ABINGDON, Illinois – Teresa Sanford-Shipplett is heading to Springfield from Abingdon on Monday to break ground on a new pollinator field on the nearby fairgrounds.
But as she believes, to make the earth greener, all it takes is a bit of yellow.
“A pollinator is something that pollinates your plants,” explains Sanford-Shipplett.
Pollinators are essential this Earth Day and every day, especially beyond the Hedding Grade School playground – where Sanford-Shipplett started a school garden almost 20 years ago.
“It was just bare, it was kind of ugly,” Sanford-Shipplett remembers. “And I thought it wasn’t very pretty for the kids to look out to in their classrooms.”
Years later, the blossoming flowers and plants she grows attracts pollinators.
“They’re not just bees, there’s also butterflies, there’s also moths,” says Sanford-Shipplett.
And those insects many people try to sway away are a benefit for everyone and everything roaming the earth.
“Every third bite of food you eat is because a bee has pollinated it,” Sanford-Shipplett says.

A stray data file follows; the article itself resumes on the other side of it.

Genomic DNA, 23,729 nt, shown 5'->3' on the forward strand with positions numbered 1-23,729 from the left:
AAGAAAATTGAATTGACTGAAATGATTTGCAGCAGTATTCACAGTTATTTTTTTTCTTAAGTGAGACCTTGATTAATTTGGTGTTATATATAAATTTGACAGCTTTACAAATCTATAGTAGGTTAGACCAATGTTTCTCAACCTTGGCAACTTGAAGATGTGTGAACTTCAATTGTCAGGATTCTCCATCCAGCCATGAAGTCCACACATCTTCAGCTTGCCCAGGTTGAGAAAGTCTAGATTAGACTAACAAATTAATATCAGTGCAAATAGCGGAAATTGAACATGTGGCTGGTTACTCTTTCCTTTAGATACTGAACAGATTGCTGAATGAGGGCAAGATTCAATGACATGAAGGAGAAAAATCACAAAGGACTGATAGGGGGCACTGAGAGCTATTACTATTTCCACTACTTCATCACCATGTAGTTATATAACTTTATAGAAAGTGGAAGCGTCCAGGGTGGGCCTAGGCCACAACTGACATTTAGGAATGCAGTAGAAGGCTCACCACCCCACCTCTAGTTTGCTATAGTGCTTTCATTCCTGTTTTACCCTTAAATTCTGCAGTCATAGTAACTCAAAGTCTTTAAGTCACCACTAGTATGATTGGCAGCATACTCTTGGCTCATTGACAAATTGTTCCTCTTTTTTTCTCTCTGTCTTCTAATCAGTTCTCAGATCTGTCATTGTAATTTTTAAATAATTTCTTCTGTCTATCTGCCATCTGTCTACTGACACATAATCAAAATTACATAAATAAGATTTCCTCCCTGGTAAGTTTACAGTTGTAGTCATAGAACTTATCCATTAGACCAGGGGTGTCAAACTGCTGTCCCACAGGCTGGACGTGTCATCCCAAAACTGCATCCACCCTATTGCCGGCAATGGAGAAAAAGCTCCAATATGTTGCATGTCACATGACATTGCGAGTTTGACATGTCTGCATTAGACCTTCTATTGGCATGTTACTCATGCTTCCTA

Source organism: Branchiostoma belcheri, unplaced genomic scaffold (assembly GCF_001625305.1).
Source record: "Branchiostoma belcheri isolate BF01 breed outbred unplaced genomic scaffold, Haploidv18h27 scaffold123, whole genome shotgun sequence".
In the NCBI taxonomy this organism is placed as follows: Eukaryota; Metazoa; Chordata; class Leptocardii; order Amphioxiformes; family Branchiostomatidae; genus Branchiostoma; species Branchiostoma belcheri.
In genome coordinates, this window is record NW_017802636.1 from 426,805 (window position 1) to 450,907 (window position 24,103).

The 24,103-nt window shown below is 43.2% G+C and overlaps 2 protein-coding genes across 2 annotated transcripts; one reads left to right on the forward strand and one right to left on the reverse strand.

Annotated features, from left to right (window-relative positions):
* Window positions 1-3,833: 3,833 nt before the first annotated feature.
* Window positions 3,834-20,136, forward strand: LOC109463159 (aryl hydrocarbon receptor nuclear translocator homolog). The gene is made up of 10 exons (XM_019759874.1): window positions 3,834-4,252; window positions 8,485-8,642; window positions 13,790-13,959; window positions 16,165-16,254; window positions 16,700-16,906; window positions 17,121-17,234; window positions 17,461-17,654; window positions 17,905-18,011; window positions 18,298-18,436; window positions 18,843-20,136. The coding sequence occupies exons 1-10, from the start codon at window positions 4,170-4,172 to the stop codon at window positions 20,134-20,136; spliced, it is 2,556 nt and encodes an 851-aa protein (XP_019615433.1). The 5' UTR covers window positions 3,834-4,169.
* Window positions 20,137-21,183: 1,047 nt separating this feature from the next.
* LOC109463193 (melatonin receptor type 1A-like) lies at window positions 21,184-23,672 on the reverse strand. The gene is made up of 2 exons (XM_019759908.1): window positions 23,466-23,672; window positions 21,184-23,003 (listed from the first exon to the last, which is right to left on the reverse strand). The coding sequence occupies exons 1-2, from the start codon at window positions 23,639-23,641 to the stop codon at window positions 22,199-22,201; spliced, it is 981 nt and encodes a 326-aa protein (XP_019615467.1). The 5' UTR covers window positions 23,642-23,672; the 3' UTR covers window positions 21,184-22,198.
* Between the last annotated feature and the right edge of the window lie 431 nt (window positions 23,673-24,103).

After success with her garden, Sanford-Shipplett is helping plant another pollinator garden down in Springfield, along with a group she’s a part of called The Monarch Project.
“This introduces people to the fact that they are connected to agriculture,” Sanford-Shipplett says about the new field. “A lot of people just don’t understand that.”
Sanford-Shipplett reminds us that this Earth Day is a big deal for our planet.
“It’s Earth’s birthday,” Sanford-Shipplett comments.
It’s also a day to remember more than just once a year. All it takes is some green and yellow.
“We need to take care of our earth, it’s very important not just today, but every day,” says Sanford-Shipplett.
Sanford-Shipplett will meet with dozens of others down state. They plan to have the pollinator field in Springfield ready to go by this summer.